I forgive the many of you who decided to abandon thoughts of a walk this New Year’s Day. The weather forecast was not great – we could expect at least a few short, sharp showers, but some clear spells too, and given there is nowhere to take shelter on this walk I imagine this might have put a few people off, especially as it was hailing cats and dogs in some parts of the island I gather.
Even I was wondering whether this was a sensible route to undertake today, and in my head I had prepared a few other options with more cover or escape routes, if required: Glen Maye, Port Soderick, Marine Drive or total abandonment of the walk. One of my trusty walkers who is usually game for anything rang up to sorrowfully back out at the last minute – you know who you are – which left just three hardy fellows including me to climb South Barrule.
We met at Round Table as planned and the weather was already dull. I could see rainclouds bubbling up in the distance and I knew this was the calm before the storm. I did offer my alternatives but the group would not be discouraged and we began our ascent of South Barrule. There was no snow today, but in its place was water – everywhere, and it was hard to avoid placing one’s foot in one puddle or another. Even so, it was easy walking and a pleasant climb.
No sooner had we started when I got a call from my son, then another from my friend and a text from my daughter as my Garmin watch was under the impression that I had had an ‘incident’ and it promptly notified my emergency contacts, detailing exactly where I was (well, close..) and demanding that they contact me to see if I was all right. Quite what I had done to initiate this technical emergency response I don’t know as I had not had a fall, neither had I severely knocked my watch, but at least I know the system works!
We continued up South Barrule with Andy leading the way while Eve and I chatted. Then came the rain, and the mist – not quite enough to consider it to be ‘fog’ – engulfed us as we reached the trig point. To be fair, there was the tiniest glimmer of sunlight at this point for which we were thankful. It was a little breezy on the top, but for the first day of the new year, it was at least fairly mild, though a glance to the skies indicated it was not mild enough to stop for a coffee at this point.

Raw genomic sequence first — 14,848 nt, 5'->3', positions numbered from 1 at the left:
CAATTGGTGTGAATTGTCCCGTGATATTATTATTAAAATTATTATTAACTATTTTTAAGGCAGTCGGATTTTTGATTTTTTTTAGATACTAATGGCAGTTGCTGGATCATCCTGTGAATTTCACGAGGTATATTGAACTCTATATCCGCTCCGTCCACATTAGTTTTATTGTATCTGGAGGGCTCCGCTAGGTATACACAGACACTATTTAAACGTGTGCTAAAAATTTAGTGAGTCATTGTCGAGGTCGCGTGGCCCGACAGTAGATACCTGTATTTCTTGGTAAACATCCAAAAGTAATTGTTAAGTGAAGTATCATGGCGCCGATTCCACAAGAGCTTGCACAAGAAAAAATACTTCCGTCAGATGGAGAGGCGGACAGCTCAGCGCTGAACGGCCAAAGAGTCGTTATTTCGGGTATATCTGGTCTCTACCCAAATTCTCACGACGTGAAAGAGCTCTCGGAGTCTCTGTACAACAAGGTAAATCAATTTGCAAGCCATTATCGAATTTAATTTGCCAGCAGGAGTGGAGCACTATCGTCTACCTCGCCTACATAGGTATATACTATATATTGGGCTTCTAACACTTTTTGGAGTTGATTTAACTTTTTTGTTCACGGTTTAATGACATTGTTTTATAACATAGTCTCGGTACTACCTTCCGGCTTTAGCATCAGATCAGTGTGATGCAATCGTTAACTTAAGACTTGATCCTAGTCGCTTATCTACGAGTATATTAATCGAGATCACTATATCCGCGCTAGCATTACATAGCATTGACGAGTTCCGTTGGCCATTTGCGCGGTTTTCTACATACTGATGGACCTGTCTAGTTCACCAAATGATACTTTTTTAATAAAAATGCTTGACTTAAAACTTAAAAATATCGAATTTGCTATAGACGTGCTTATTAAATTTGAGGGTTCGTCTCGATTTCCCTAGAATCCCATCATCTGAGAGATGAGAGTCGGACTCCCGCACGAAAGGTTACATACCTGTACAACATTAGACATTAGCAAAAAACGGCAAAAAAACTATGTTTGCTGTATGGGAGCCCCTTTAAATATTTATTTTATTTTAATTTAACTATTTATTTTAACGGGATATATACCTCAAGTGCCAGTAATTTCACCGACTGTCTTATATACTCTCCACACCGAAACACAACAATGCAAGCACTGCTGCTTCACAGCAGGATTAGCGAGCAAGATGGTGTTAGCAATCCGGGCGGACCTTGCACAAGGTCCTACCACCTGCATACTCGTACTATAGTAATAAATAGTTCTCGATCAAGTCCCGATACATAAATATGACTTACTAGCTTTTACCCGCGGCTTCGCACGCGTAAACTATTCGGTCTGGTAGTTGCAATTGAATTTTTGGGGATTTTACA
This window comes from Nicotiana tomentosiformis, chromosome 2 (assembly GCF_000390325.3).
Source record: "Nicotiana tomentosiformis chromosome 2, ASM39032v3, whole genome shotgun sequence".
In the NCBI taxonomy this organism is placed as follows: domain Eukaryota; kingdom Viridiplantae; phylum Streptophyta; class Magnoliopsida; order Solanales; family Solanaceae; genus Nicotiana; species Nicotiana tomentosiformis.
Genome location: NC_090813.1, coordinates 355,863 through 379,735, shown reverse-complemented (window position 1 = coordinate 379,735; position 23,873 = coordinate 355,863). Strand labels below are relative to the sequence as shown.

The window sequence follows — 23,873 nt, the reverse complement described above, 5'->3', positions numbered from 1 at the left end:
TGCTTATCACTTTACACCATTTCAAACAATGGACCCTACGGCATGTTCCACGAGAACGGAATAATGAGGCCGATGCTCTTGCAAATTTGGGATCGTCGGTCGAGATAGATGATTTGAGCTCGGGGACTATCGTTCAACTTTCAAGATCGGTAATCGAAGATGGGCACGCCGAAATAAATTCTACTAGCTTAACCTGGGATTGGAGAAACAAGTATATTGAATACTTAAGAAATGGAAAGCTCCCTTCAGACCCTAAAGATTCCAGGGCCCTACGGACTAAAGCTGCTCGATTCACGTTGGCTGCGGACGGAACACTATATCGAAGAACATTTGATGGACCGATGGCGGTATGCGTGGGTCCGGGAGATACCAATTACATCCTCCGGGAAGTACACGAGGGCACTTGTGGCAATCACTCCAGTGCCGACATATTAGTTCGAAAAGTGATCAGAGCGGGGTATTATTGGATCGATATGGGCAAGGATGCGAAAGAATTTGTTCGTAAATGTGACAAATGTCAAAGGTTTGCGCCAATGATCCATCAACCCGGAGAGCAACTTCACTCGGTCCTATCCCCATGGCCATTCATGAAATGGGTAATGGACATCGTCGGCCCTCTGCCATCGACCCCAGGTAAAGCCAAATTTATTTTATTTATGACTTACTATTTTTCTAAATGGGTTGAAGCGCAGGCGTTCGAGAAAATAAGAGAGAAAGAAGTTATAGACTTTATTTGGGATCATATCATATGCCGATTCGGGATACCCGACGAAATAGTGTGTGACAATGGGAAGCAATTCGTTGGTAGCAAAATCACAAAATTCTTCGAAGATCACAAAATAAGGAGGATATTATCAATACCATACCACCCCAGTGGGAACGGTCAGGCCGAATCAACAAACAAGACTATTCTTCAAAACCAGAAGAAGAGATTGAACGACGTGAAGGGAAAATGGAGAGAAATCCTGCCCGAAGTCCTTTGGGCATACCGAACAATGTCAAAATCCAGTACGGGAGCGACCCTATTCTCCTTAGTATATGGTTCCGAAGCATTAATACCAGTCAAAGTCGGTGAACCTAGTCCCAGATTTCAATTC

From here, it was all downhill, trampling over the gorse and heather to avoid the slippery, stony and wet paths whenever possible. It may not sound great but I really was enjoying the walk and the company despite the rain, which would stop every now and again and afford us views into the distance, so I was able to point out the longer route we could take if the rain would cease. Um, yes, that was quite a big ‘if’.
On reaching the road, the decision whether to extend the walk was unsurprisingly made by the weather which turned really nasty for the rest of the walk back to the car. We had chosen to walk along the road rather than take the longer detour, but there was no shelter here at all, and the rain lashed relentlessly in our faces for 1.75 miles. I didn’t take any photos at this point – rain doesn’t show up on an iphone – but stepped up the pace a little and considered humming a merry song. We were drenched, thirsty and hungry, but still cheerful, as how else should you spend New Year’s Day but with a typical walk on the Isle of Man.
I have to say, it was nice to get home and change out of my wet gear (including underwear!), make a nice hot cup of tea and have a slice of cake. But would I do it again – you bet I would!
No map today, except for the road walk – I must have forgotten to switch it on! I have recreated one underneath, but it is approximate. Distance: about 4 miles; Ascent: about 650 ft.